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CHAPTER VI At the Norwich Grammar School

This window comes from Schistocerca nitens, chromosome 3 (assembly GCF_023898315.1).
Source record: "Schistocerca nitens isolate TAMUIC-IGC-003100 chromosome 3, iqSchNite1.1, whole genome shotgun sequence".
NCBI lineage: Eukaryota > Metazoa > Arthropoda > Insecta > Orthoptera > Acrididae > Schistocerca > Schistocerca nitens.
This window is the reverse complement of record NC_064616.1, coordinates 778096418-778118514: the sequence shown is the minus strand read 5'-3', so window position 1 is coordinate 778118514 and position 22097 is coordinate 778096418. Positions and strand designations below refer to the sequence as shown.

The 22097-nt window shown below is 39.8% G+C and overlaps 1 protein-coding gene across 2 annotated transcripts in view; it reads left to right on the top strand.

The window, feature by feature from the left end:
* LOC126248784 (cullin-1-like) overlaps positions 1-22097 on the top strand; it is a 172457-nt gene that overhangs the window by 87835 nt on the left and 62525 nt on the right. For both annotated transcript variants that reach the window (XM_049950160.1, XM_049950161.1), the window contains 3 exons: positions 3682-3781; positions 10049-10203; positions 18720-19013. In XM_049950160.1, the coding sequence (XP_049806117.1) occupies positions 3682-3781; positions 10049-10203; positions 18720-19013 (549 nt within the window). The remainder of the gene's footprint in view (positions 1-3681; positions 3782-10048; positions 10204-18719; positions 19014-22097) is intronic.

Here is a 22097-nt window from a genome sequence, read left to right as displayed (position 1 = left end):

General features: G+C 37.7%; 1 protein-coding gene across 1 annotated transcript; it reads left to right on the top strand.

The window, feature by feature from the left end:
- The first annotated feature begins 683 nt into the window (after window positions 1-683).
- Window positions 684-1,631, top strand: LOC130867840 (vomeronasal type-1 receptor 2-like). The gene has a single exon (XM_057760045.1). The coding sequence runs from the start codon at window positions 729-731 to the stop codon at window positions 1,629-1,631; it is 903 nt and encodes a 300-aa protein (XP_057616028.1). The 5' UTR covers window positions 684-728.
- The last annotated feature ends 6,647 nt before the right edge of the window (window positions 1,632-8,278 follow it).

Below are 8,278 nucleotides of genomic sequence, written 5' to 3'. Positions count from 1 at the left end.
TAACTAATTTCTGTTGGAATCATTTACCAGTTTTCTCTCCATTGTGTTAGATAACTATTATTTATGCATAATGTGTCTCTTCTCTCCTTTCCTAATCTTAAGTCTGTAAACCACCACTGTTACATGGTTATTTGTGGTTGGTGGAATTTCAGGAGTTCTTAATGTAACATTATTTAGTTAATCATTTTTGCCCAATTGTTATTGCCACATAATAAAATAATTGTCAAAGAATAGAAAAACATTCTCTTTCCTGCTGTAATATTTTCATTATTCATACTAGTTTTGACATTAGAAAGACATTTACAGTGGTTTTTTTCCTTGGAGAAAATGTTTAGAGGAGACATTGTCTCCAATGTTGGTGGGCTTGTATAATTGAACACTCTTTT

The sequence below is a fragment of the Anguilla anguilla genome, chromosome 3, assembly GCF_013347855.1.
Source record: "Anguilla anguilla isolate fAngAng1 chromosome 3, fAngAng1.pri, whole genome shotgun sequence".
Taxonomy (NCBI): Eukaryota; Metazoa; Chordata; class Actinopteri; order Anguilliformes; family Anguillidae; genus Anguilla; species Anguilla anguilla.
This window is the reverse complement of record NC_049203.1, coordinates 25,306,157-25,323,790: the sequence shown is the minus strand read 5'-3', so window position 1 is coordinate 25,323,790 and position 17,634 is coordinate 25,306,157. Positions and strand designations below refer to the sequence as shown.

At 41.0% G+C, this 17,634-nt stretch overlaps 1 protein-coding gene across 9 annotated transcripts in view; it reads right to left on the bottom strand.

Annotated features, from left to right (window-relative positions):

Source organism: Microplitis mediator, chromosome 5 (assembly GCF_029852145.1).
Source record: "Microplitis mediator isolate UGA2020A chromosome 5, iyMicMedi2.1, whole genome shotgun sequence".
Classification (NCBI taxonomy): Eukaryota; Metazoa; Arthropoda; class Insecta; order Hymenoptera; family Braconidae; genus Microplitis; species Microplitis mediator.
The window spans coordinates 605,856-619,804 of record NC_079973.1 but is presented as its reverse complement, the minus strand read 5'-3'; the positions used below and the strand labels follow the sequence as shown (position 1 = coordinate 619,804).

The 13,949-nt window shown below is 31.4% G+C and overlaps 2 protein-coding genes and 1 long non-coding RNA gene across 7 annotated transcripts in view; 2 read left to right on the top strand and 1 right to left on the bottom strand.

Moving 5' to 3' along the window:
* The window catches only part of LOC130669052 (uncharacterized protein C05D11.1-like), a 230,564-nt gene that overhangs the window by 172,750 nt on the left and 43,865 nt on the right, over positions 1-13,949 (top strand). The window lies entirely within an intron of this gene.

When George Borrow first entered Norwich after the long journey from Edinburgh, Joseph John Gurney, born 1788, was twenty-six years of age, and William Taylor, born 1765, was forty-nine.  Borrow was eleven years of age.  Captain Borrow took temporary lodgings1 at the Crown and Angel Inn in St. Stephen’s Street, George was sent to the Grammar School, and his elder brother started to learn drawing and painting with John Crome (“Old Crome”) of many a fine landscape.  But the wanderings of the family were not yet over.  Napoleon escaped from Elba, and the West Norfolk Militia2 were again put on the march.  This time it was Ireland to which they were destined3, and we have already shadowed forth4, with the help of Lavengro, that momentous5 episode.  The victory of Waterloo gave Europe peace, and in 1816 the Borrow family returned to Norwich, there to pass many quiet years.  In 1819 Captain Borrow was pensioned—eight shillings a day.  From 1816 till his father’s death in 1824 Borrow lived in Norwich with his family.  Their home was in King’s Court, Willow6 Lane, a modest one-storey house in a cul-de-sac, which we have already described.  In King’s Court, Willow Lane, Borrow lived at intervals7 until his marriage in 1840, and his mother continued to live in the house until, in 1849, she agreed to join her son and daughter-in-law at Oulton.  Yet the house comes little into the story of Borrow’s life, as do the early houses of many great men of letters, nor do subsequent houses come into his story; the house at Oulton and the house at Hereford Square are equally barren of association; the broad highway and the windy heath were Borrow’s natural home.  He was never a “civilised” being; he never shone in drawing-rooms.  Let us, however, return to Borrow’s school-days, of which the records are all too scanty8, and not in the least invigorating.  p. 45The Norwich Grammar School has an interesting tradition.  We pass to the cathedral through the beautiful Erpingham Gate built about 1420 by Sir Thomas Erpingham, and we find the school on the left.  It was originally a chapel9, and the porch is at least five hundred years old.  The schoolroom is sufficiently10 old-world-looking for us to imagine the schoolboys of past generations sitting at the various desks.  The school was founded in 1547, but the registers have been lost, and so we know little of its famous pupils of earlier days.  Lord Nelson and Rajah Brooke are the two names of men of action that stand out most honourably11 in modern times among the scholars.  In literature Borrow had but one schoolfellow, who afterwards came to distinction—James Martineau.  Borrow’s headmaster was the Reverend Edward Valpy, who held the office from 1810 to 1829, and to whom is credited the destruction of the school archives.  Borrow’s two years of the Grammar School were not happy ones.  Borrow, as we have shown, was not of the stuff of which happy schoolboys are made.  He had been a wanderer—Scotland, Ireland, and many parts of England had assisted in a fragmentary education; he was now thirteen years of age, and already a vagabond at heart.  But let us hear Dr. Augustus Jessopp, who was headmaster of the same Grammar School from 1859 to 1879.  Writing of a meeting of old Norvicensians to greet the Rajah, Sir James Brooke, in 1858, when there was a great “whip” of the “old boys,” Dr. Jessopp tells us that Borrow, then living at Yarmouth, did not put in an appearance among his schoolfellows: